As an outsider running for mayor, I am not beholden to the power structures of this city. I will always only answer to the people of this city. And I have no problem telling the truth. Too many people are under investigation. There’s too much focus on using office for personal gain. Pay-for-play that is so routine, elected officials don’t even have to ask anymore. These people view public office as a right, and have legalized and institutionalized corruption that robs the people of this city not just of billions of dollars, but of their fundamental right to have honest, ethical leadership. City Hall is plagued with corruption, as is Washington, D.C. and Sacramento. It’s time for us to take a hard line. It’s so bad the Department of Justice is only interested in “some crimes” not all of them, because there are too many going on. And the City Attorney and District Attorney have been part of the problem. We must eliminate corruption everywhere, and hold a hard line against anyone, public official or private person, who undermines our democracy with illegal favors and bribery. We can do better, by:
Every elected official, and every private citizen or company, who participates in this corruption must meet the consequences of their actions. Let’s be clear: corruption robs Los Angeles and its people of their right to a beautiful, safe, and fair home, and it has no place in this city.
This city should be a home for every industry. Not just Entertainment and Manufacturing, but Aerospace, Water, Bioscience, Climate Mitigation – these are trillion-dollar industries that bring good jobs with good wages.
Los Angeles should be a home that businesses run to, not one they run away from. They are the foundation of our economy, and while they should pay their fair share of taxes, they also need to be embraced for the resources they provide.
We will bring at least two prosperous industry clusters to LA permanently within four years and create 100,000 new, good paying jobs.
And we need to innovate: a first-ever City Innovation Fund that will ensure we attract the smartest minds, while developing a revenue stream for the city that will lower taxes while providing even more resources for social programs. Finally, we will eliminate the gross receipts tax.
Los Angeles should be a greater hub of innovation and creativity. We used to the be the city where dreams were made, in every industry not just movies. Because of all the empty and unfulfilled promises, But now, we’ve lost our luster. It’s time to bring it back. Los Angeles should be the jobs and innovation capital of the United States, and that’s how we become the city we were always meant to be, the greatest city in America.
From desalination that can turn water into a valuable export to a logistics operation that solves the hundred-year-old supply chain issues driving your cost of living up today, LA should be the hub for dozens of industries that will improve our lives while building good jobs for everyone. These companies should not be fleeing Los Angeles, they should be flocking here. We need to do everything we can to encourage and foster their growth because, with them, we get good jobs, the best jobs, for everyone.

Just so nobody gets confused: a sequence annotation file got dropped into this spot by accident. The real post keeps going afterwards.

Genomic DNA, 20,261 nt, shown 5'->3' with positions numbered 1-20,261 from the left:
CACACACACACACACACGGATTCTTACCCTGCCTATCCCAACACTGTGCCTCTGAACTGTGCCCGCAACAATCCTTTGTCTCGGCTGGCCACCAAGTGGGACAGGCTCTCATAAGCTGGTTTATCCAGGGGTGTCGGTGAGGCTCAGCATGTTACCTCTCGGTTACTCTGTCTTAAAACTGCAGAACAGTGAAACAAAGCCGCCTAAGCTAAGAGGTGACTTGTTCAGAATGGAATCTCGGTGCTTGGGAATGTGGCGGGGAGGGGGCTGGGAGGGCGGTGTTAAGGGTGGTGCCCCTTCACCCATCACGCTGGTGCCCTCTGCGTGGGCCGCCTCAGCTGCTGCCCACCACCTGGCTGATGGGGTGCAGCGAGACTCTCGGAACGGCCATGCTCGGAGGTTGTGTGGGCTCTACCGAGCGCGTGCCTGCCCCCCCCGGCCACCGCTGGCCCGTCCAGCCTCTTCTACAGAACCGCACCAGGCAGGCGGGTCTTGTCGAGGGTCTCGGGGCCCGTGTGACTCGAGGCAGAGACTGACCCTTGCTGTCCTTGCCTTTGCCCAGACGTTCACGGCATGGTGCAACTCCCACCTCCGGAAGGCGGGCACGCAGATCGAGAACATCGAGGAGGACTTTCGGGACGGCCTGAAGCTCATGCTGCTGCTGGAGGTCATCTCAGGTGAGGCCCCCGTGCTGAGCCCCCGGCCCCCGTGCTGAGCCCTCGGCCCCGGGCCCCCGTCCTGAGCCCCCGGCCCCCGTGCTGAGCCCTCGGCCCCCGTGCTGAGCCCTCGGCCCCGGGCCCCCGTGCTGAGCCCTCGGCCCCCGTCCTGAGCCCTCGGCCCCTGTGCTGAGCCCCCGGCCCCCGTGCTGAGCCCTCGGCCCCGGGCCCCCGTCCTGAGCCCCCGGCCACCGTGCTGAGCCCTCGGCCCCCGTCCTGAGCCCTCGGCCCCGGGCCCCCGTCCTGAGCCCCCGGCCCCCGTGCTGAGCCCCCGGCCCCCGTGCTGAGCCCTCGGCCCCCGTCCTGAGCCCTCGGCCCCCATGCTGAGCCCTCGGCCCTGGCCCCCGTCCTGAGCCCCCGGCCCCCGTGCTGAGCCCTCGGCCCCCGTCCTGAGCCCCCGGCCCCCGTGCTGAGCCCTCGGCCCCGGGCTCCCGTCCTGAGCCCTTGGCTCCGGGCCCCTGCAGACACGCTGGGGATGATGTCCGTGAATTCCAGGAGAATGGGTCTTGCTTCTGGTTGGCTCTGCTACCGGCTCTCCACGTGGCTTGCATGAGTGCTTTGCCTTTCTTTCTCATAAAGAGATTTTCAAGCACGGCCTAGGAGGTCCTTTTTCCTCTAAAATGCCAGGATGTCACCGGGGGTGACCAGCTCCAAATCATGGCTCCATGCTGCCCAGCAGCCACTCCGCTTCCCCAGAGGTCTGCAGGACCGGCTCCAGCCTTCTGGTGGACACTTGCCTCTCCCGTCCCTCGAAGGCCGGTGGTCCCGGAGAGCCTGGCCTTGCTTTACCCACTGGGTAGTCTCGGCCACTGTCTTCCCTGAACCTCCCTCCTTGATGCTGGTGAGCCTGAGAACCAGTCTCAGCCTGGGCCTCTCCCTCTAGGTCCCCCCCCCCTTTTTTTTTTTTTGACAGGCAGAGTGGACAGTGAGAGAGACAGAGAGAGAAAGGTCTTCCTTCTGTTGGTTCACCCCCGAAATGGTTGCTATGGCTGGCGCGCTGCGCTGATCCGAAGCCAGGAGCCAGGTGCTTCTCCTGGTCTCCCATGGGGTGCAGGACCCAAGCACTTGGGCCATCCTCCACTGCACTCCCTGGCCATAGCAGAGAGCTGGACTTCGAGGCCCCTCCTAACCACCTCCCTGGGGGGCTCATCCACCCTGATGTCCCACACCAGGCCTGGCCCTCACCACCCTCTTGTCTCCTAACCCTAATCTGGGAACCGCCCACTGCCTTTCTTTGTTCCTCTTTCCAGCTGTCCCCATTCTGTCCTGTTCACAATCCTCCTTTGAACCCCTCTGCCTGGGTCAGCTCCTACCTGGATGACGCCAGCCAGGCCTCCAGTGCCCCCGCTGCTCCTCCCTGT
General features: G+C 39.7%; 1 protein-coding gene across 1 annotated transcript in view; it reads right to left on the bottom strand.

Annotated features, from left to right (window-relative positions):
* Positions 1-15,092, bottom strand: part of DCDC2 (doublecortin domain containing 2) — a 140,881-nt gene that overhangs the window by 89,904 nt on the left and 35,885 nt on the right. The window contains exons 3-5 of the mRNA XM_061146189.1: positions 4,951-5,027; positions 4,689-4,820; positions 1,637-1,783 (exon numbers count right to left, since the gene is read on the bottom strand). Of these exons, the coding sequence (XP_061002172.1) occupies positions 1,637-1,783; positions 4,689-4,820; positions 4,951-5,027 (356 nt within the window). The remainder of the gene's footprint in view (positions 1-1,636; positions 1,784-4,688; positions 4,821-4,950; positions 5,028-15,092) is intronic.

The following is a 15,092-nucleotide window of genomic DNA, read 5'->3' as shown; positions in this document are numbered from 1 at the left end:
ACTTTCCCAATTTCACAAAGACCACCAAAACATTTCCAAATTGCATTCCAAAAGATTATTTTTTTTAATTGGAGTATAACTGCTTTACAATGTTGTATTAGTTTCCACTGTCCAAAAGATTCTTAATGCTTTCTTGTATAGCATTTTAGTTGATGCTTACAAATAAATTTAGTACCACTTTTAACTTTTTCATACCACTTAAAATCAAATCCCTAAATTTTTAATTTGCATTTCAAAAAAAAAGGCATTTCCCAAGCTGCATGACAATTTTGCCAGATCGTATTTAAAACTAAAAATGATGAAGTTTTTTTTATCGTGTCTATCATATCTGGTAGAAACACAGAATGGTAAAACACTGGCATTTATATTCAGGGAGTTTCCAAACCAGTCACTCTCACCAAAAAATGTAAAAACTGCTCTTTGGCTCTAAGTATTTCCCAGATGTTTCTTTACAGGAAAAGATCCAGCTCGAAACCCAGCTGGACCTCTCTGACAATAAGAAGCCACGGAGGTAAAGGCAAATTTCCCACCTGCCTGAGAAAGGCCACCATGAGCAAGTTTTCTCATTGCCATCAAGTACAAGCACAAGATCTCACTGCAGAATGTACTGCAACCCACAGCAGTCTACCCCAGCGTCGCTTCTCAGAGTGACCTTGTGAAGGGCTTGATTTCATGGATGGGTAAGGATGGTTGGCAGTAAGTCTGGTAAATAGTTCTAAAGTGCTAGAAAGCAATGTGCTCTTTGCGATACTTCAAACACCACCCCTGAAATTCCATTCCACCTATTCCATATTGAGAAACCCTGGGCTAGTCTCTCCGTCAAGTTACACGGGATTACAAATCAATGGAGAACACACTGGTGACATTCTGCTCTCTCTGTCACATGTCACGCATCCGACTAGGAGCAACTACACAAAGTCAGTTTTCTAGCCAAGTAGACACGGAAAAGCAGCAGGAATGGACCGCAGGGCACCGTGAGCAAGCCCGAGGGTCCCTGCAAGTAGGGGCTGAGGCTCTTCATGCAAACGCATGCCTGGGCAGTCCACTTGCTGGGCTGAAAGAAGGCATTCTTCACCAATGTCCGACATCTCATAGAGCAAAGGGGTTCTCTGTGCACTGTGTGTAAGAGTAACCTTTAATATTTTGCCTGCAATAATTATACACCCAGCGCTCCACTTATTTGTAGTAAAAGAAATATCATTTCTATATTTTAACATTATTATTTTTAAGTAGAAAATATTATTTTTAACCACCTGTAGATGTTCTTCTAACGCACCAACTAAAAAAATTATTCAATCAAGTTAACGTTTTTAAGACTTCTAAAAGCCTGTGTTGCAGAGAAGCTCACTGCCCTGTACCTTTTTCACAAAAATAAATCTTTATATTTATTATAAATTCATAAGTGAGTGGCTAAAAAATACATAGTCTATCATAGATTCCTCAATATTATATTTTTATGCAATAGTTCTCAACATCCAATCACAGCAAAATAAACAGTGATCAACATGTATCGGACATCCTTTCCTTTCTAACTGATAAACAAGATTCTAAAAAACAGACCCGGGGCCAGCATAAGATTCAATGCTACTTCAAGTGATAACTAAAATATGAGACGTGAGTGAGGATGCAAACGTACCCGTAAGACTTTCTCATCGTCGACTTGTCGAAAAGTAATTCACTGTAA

Trillion-dollar companies can be responsible members of our community who make us all better, who provide great jobs, who invest in communities, and who ensure that we can all build a better future, together. This includes, for example, the most aggressive incentives program to restore entertainment production locally; workforce development and incentives to ensure new companies take root in our most marginalized communities; and tax credits that make sense for the public while also ensuring companies pay their fair share.
We spend years training veterans to be human weapons to serve our country. And when they are done, we have zero re-entry training or programs to help them readjust to life. We also do nothing to help them find their way, or re-engage the country and communities they so valiantly served. We don’t need to wait on the federal or state government; LA can become a haven to every veteran with guaranteed housing and employment that also benefits our city’s growth and communities with the first ever veterans program “Victory Corps.”
We know the problem. Hundreds of thousands of our nation’s veterans call Los Angeles home—but the city does little to support them. While the federal and state governments often fail our returning servicemembers, the city doesn’t have to do the same. But leadership simply isn’t paying attention. At Rise Together, I helped author a program designed to change all that, “Victory Company.” As mayor, I’ll implement it immediately, funding $200 million annually towards our veterans as an investment in our city’s future.